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Too much rest may not be good.
Too much rest may not be good.

Don’t just rest after an injury

If you rest for a long while and don't 'load' the injured area, it's likely to do more harm than good

How often have you been told by doctors after having injured your back, knee, ankle, elbow or shoulder to stop doing the physical activity or sports that you love most, like morning walks, runs, squash, tennis, golf, swimming? Many doctors suggest that if a patient were to carry on with these activities, their condition would worsen. In doing so, I believe that doctors take the laziest way out and do a disservice to their patients because there isn’t enough scientific evidence to support this approach.

For a very long time in medicine, the bulk of the PRICE (protection, rest, ice, compression and elevation) regime has been recommended as self-help for people with muscular or soft tissue (muscular, tendon, ligament) injury. Protection was added later on, and this approach is not limited to sports injuries, but extends to any musculoskeletal ache or pain. The one thing that has been shown to be effective is the analgesic effect of applying ice. Protection and rest also make sense immediately after having sustained the injury, the catch being that it should only be allowed for a short time.

But if you rest for a long while and do not load the injured area following an injury, it is likely to do more harm than good. In fact, it can cause adverse changes to tissue structure and shape. We need to gradually, far earlier than thought, start using the body part while doing regular chores and specific exercises for the injured part to restore the strength of collagenous tissues.

It was a 2009 paper in the British Journal of Sports Medicine—Mechanotherapy: How Physical Therapists’ Prescription of Exercise Promotes Tissue Repair by Prof. Karim Khan, centre for hip health and mobility, department of family practice, and School of Kinesiology, The University of British Columbia, Canada—that reminded us about the science behind loading the injured part for optimum recovery. Prof. Khan says “movement" stimulates tissue to repair. “Rest" turns the cell machinery off. Appropriate loading—exercise, like a motor being switched on within the cell—tells the cell to respond and repair. We had discussed this in greater detail in a previous column (How much rest is too much?).

To understand the concept better, say you have lower back pain, it’s important that you stay mobile rather than be completely immobilized. If it’s too painful to move, you can start activating the core muscles by doing bracing and deep-breathing exercises. Gentle, slow backward and forward movement (flexion and extension) of the back, contrary to popular belief and advice, is not going to make the condition worse. Walking is a great exercise to gradually start loading the back.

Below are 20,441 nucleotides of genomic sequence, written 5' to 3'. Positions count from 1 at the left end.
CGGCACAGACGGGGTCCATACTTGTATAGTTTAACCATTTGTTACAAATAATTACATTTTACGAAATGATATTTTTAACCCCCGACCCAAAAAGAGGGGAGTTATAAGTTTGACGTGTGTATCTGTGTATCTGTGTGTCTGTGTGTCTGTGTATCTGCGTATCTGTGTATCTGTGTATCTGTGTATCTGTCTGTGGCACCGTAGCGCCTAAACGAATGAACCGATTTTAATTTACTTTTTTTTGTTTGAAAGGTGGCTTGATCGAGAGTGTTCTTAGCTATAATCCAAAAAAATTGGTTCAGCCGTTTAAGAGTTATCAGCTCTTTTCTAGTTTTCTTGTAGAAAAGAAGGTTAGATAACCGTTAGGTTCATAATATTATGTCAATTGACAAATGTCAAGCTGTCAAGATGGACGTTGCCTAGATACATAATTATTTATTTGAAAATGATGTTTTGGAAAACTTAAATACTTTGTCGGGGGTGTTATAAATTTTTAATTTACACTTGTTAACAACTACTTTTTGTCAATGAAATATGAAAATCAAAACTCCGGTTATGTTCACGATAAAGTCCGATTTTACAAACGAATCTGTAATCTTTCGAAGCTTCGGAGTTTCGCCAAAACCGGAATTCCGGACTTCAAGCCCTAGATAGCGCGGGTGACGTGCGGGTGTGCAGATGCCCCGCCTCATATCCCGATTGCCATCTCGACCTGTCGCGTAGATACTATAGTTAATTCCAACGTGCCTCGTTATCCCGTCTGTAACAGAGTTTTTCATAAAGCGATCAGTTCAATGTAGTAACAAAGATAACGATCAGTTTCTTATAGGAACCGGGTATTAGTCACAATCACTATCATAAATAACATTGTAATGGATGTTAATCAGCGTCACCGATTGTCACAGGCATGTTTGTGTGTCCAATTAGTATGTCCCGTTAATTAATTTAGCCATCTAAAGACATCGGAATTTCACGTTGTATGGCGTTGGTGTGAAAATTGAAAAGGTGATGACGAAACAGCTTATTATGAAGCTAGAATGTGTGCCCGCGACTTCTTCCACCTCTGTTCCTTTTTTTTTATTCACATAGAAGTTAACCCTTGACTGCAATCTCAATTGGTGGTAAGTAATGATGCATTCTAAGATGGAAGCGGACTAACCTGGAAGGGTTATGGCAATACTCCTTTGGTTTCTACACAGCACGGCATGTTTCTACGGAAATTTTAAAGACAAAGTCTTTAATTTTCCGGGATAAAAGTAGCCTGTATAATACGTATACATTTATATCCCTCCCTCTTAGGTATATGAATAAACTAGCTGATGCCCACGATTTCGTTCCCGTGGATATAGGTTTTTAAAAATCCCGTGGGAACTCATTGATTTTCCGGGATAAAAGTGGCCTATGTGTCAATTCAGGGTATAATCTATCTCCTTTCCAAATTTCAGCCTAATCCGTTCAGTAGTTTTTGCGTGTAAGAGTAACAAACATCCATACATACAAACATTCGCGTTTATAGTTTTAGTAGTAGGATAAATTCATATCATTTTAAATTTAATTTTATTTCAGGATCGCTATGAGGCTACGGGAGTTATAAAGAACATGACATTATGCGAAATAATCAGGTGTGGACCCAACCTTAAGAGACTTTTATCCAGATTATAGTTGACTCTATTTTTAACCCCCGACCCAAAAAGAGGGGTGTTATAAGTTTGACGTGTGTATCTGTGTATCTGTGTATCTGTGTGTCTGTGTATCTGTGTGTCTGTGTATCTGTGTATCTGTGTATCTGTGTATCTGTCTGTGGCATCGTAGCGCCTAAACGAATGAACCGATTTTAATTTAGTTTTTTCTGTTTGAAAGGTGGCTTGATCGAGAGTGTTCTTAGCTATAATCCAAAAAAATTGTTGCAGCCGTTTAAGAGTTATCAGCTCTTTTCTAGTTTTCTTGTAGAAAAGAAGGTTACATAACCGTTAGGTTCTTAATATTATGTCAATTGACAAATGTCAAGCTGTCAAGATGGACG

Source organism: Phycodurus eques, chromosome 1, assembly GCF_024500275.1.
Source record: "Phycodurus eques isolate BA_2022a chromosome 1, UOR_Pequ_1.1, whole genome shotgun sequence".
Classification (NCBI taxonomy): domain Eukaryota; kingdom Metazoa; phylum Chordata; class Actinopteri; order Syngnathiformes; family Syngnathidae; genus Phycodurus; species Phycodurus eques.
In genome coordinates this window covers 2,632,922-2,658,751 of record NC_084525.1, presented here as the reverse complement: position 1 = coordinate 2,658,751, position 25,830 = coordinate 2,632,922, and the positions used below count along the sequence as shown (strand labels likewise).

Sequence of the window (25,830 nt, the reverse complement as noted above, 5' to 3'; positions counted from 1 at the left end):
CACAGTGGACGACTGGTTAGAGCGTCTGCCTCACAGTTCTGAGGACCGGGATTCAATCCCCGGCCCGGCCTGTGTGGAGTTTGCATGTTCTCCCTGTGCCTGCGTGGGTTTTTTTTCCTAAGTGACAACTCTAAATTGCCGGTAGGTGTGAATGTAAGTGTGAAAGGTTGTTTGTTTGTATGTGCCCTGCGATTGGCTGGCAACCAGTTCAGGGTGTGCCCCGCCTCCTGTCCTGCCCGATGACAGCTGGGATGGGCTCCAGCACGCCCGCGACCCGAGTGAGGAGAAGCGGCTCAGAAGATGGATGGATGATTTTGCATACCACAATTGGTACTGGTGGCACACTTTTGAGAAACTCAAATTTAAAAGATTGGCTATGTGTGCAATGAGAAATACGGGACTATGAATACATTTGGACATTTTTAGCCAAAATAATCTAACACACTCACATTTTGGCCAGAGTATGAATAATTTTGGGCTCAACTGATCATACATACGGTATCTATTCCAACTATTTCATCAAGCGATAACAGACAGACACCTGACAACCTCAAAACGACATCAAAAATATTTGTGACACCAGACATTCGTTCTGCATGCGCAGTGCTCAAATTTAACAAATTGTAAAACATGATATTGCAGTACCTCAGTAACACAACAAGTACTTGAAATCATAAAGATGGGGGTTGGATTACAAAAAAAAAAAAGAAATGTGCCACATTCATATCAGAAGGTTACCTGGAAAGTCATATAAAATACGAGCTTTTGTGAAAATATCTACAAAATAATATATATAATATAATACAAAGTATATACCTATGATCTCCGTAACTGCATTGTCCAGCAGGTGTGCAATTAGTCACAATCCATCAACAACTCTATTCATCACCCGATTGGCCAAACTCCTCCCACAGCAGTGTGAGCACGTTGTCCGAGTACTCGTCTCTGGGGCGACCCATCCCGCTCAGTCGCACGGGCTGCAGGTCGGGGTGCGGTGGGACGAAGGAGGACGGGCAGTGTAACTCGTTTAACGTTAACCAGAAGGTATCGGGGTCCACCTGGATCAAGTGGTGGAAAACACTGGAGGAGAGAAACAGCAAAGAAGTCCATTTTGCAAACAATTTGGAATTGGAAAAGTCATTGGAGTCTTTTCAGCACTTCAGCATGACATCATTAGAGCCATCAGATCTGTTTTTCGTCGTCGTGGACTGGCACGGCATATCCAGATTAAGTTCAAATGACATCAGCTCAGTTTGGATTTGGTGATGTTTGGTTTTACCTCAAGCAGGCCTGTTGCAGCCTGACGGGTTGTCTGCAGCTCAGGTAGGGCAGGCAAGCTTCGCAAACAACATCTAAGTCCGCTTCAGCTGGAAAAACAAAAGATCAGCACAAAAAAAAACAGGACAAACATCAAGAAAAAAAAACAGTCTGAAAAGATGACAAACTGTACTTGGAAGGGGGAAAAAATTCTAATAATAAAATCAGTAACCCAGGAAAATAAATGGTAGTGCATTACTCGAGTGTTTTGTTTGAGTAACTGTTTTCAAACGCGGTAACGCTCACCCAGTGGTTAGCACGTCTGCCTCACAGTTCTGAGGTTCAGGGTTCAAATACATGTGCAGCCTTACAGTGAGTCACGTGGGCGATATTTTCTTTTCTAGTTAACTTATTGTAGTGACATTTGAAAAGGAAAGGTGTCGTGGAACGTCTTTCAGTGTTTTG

C.M. Bleakley recommended in an editorial of the March 2012 edition of the British Journal of Sports Medicine that one should get “rest" with “optimal loading", i.e. a balanced and incremental rehabilitation programme where early activity encourages early recovery. Since every injury is different, and so is the response, a clinical decision needs to be made based on the need. He coined a new acronym, POLICE (protection, optimal loading, ice compression and elevation).

The biggest problem is to know what is “optimal". For that it is best to gradually work on it. The patient or sufferer needs to be more in control. They know their body best. Of course, they need to load and push it, but pain is going to be the indicator as to how much is safe. As soon as pain appears, it needs to be remembered, it is only a messenger reminding us to slow down. The injury hasn’t got any worse.

So, the next time, God forbid, if you or your loved one get hurt, you should not blindly stick to the bed or the couch and hope that your body will recover on its own. Demand a more proactive treatment plan than is currently offered. Ask your doctors and therapists why they aren’t getting you moving sooner. If they can’t give a convincing answer, you know you need to look for someone else who knows better.

Rajat Chauhan is an ultra marathon runner and a doctor specializing in sports and exercise medicine and musculoskeletal medicine, and founder of Back 2 Fitness. He is also associate editor, British Journal of Sports Medicine.

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